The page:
There’s an interesting article out in the Columbia Star that asks the question “Are businesses operating in social media denial?” This might be the case.
It’s unfortunate if it’s true, because the Web 2.0 revolution that has been around us for the past 10 years or more is obvious to anyone on the net. Everything has become linked together; social media, interactive websites, and user-generated content drive the internet right now. It looks to continue this way for years to come as well.
So why, according to the Columbia Star, do “72 percent of businesses [not] have a clear strategy … for social media activities” when “60 percent of Americans” use “some form of social media?” That’s a perplexing question for anyone.
Perhaps it’s because a lot of the marketing and ways of interacting with Web 2.0 technology is relatively unknown to a large number of businesses. Plus, it’s very hard to gather enough concrete information about the effects of social media to make it seem worthwhile for many businesses.
The problem with that thinking, is that it implies businesses think that social media and other Web 2.0-based platforms are expensive undertakings. They really aren’t. Having a Facebook, Twitter, or LinkedIn account doesn’t take more than a few minutes to a few hours every day to manage. The availability and access these provide combined with a strong company website make Web 2.0 an invaluable asset for any business.
As we become increasingly more connected, it’s going to be important for businesses to get into social media and the web. Many have already jumped head-first into the web and are reaping benefits from their efforts. It’s a wonderful tool for branding, which is a vital marketing strategy.
It’s likely that businesses will adopt social media as time goes on. With more and more people interacting online, it’s inevitable that they’ll make the switch over to new ways of doing business and connecting with customers. Consumers are going to demand it and businesses have to respond.
In the world of tech, Google has always been an innovator and a company that pushes innovation. They were one of the first adopters and promoters of the Web 2.0 movement years ago. Since then they have certainly done their part to create a real Web 2.0 environment on the internet.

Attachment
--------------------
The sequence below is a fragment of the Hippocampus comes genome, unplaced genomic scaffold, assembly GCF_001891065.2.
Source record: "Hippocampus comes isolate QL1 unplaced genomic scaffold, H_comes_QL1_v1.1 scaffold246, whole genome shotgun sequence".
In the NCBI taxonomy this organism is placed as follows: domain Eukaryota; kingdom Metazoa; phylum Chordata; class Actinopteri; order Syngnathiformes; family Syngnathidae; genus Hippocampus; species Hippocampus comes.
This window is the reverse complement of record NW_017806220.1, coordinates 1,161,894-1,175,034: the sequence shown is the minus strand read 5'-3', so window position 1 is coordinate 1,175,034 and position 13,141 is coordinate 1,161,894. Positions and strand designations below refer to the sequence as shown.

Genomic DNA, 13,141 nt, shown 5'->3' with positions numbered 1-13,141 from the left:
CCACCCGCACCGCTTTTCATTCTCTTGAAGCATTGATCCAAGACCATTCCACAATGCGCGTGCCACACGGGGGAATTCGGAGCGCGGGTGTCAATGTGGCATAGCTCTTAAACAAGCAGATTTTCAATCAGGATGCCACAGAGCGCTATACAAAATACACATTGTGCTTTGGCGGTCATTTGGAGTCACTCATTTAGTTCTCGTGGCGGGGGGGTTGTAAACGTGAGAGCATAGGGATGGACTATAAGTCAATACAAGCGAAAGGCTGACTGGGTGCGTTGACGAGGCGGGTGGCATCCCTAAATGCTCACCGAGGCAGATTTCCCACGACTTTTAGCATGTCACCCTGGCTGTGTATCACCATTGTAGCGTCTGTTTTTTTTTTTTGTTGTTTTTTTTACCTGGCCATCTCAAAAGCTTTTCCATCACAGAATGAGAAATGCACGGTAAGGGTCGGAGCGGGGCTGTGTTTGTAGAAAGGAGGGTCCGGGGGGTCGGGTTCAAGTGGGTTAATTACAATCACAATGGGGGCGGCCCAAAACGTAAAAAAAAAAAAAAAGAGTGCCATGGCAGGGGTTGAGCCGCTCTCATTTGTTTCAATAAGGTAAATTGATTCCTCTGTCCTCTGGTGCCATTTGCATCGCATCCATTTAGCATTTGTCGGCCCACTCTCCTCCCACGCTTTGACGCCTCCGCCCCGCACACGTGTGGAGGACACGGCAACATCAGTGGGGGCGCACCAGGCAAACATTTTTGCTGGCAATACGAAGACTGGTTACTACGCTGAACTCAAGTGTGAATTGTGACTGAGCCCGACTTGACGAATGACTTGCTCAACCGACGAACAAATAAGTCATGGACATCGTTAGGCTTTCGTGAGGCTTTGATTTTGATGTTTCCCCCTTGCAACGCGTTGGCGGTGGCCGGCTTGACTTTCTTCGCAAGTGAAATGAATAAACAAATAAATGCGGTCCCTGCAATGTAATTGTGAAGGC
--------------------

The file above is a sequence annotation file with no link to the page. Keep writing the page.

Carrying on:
The web has never before been as interactive and user-based as it is today. Recently, Google has added a bunch of features that just scream Web 2.0 when you hear about them.
The latest feature is called JAM with Chrome. JAM with Chrome is a web application that “enables friends in different locations to play music together” using the Chrome browser. It’s a pretty impressive display of technology and user-engagement. Plus it’s just flat-out cool. Now you can jam with your friends from anywhere there’s an internet connection and a Chrome browser.
The Google Cultural Institute has been around for two years and has been adding more and more content each day. They’ve recently created an online exhibit for the fall of the Iron Curtain. This interactive, audio and visual exhibition is so good it’s almost like being in a museum yourself. You’ll see the quality the moment you visit.
A feature that Google released at the end of October is one that really showcases the power of Web 2.0. We’ve written about how the concepts of Web 2.0 like social media and user interaction are being used for disaster relief. Google decided to apply its data and tech savvy to start adding AMBER alerts in their search and maps applications. This is a great way to bring attention to missing children all over the country and the world. Hopefully it starts helping to find them too.
It’s good to see that Google continues to push the limits of what the internet can do for us. We always look forward to the next program, application, or invention that Google brings us!